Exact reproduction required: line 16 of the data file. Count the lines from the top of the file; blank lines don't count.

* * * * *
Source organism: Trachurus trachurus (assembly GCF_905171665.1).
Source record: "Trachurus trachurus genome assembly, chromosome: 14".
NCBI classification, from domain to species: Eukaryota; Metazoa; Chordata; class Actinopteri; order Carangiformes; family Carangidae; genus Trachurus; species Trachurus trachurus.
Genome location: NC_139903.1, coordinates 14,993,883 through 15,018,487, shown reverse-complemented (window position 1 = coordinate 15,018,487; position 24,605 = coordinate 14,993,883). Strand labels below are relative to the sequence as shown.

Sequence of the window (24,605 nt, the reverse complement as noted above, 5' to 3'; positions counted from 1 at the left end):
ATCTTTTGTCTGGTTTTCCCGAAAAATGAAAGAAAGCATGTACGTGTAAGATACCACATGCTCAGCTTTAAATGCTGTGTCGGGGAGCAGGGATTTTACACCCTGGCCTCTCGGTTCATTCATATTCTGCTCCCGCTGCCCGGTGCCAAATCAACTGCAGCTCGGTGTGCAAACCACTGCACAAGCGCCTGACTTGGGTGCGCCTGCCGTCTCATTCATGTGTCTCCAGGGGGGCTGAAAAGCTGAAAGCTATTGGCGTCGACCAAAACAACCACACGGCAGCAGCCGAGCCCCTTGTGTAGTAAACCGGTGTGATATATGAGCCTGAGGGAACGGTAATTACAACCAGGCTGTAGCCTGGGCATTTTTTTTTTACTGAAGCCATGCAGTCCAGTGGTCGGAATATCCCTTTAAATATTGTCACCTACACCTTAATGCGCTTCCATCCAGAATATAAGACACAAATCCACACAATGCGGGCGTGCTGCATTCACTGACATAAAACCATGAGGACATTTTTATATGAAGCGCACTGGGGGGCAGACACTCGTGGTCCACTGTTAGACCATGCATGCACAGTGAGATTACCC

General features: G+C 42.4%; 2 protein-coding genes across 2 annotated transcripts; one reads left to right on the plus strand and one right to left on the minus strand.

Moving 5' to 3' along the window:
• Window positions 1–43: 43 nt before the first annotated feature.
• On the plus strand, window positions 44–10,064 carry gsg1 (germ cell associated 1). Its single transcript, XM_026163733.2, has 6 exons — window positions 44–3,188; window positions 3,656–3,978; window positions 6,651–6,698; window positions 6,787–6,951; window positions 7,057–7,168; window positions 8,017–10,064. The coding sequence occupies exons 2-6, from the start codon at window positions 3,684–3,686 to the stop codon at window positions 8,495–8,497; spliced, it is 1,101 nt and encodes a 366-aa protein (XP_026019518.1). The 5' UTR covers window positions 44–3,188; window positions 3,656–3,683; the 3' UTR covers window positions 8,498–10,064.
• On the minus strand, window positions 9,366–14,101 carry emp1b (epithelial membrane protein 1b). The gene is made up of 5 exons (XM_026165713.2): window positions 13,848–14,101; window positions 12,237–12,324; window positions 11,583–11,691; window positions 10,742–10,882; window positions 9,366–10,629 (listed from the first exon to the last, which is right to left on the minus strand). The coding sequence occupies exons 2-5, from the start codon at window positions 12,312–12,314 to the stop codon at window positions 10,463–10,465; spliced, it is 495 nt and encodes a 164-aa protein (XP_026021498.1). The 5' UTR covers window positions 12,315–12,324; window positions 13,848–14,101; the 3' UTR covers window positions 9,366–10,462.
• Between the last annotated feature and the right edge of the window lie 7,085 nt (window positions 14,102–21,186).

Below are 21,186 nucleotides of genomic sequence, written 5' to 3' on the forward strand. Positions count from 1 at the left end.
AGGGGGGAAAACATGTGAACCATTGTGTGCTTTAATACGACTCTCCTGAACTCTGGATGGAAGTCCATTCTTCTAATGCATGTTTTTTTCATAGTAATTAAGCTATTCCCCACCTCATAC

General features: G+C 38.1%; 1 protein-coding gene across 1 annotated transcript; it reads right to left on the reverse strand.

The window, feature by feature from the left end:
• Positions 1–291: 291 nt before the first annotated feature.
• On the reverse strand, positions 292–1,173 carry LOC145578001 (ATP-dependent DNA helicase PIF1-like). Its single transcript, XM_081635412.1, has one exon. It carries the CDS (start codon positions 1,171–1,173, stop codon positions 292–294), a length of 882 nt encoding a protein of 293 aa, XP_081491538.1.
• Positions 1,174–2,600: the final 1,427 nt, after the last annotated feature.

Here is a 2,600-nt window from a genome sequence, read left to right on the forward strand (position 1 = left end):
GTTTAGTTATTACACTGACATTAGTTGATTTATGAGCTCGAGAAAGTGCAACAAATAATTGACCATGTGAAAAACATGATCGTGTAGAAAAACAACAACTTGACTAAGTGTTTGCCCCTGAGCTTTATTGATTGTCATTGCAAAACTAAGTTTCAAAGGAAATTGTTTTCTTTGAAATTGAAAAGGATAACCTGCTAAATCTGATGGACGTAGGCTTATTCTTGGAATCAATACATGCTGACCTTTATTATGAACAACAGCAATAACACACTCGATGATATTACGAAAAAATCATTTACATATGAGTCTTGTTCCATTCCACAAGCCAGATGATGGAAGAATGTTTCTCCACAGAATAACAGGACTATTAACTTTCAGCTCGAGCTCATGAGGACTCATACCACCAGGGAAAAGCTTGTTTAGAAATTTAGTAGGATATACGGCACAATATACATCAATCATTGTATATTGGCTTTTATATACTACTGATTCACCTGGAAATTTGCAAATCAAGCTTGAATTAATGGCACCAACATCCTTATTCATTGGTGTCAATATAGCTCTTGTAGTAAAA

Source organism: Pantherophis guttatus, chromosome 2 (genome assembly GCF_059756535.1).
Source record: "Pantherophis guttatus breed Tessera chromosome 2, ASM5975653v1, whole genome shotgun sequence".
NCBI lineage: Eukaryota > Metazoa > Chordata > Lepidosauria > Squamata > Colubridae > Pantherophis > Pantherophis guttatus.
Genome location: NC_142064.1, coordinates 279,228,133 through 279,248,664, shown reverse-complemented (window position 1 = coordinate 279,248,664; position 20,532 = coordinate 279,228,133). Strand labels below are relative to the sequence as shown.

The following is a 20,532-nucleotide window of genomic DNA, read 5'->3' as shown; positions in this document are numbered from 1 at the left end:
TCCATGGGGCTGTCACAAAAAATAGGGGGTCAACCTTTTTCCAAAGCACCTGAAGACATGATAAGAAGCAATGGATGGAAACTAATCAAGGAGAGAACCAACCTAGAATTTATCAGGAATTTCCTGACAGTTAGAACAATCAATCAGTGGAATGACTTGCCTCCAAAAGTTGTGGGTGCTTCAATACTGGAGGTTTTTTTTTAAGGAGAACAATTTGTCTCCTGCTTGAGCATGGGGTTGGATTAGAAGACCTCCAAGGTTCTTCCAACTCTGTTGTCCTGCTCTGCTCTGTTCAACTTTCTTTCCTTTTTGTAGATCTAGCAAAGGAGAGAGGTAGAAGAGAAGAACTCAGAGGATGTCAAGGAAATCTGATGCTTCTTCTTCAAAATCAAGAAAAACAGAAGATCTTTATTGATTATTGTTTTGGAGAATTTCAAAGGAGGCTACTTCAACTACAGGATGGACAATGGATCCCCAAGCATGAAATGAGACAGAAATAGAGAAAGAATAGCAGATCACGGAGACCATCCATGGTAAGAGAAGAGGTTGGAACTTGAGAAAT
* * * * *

The window, feature by feature from the left end: